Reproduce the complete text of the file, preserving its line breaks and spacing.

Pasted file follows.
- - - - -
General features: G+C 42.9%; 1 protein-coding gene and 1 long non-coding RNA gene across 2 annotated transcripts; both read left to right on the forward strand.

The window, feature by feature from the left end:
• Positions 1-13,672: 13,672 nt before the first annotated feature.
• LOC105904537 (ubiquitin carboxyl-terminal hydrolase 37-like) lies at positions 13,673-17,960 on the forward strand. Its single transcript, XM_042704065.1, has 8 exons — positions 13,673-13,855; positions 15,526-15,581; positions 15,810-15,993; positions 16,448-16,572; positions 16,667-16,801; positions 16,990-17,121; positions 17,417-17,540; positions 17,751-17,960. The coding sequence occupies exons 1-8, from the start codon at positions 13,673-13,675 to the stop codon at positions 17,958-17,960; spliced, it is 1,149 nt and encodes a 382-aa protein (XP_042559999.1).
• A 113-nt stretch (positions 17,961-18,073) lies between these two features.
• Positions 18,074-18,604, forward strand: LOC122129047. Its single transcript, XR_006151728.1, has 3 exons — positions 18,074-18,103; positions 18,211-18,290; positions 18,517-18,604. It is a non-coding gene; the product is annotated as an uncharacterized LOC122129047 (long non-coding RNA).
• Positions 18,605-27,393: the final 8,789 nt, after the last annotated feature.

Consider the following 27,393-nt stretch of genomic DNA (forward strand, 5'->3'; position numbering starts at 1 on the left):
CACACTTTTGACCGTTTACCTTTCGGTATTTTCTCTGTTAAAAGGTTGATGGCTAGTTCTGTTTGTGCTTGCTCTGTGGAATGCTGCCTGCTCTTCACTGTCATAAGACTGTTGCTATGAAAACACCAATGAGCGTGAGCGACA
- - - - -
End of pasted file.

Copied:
General features: G+C 42.9%; 1 protein-coding gene and 1 long non-coding RNA gene across 2 annotated transcripts; both read left to right on the forward strand.

The window, feature by feature from the left end:
• Positions 1-13,672: 13,672 nt before the first annotated feature.
• LOC105904537 (ubiquitin carboxyl-terminal hydrolase 37-like) lies at positions 13,673-17,960 on the forward strand. Its single transcript, XM_042704065.1, has 8 exons — positions 13,673-13,855; positions 15,526-15,581; positions 15,810-15,993; positions 16,448-16,572; positions 16,667-16,801; positions 16,990-17,121; positions 17,417-17,540; positions 17,751-17,960. The coding sequence occupies exons 1-8, from the start codon at positions 13,673-13,675 to the stop codon at positions 17,958-17,960; spliced, it is 1,149 nt and encodes a 382-aa protein (XP_042559999.1).
• A 113-nt stretch (positions 17,961-18,073) lies between these two features.
• Positions 18,074-18,604, forward strand: LOC122129047. Its single transcript, XR_006151728.1, has 3 exons — positions 18,074-18,103; positions 18,211-18,290; positions 18,517-18,604. It is a non-coding gene; the product is annotated as an uncharacterized LOC122129047 (long non-coding RNA).
• Positions 18,605-27,393: the final 8,789 nt, after the last annotated feature.

Consider the following 27,393-nt stretch of genomic DNA (forward strand, 5'->3'; position numbering starts at 1 on the left):
CACACTTTTGACCGTTTACCTTTCGGTATTTTCTCTGTTAAAAGGTTGATGGCTAGTTCTGTTTGTGCTTGCTCTGTGGAATGCTGCCTGCTCTTCACTGTCATAAGACTGTTGCTATGAAAACACCAATGAGCGTGAGCGACA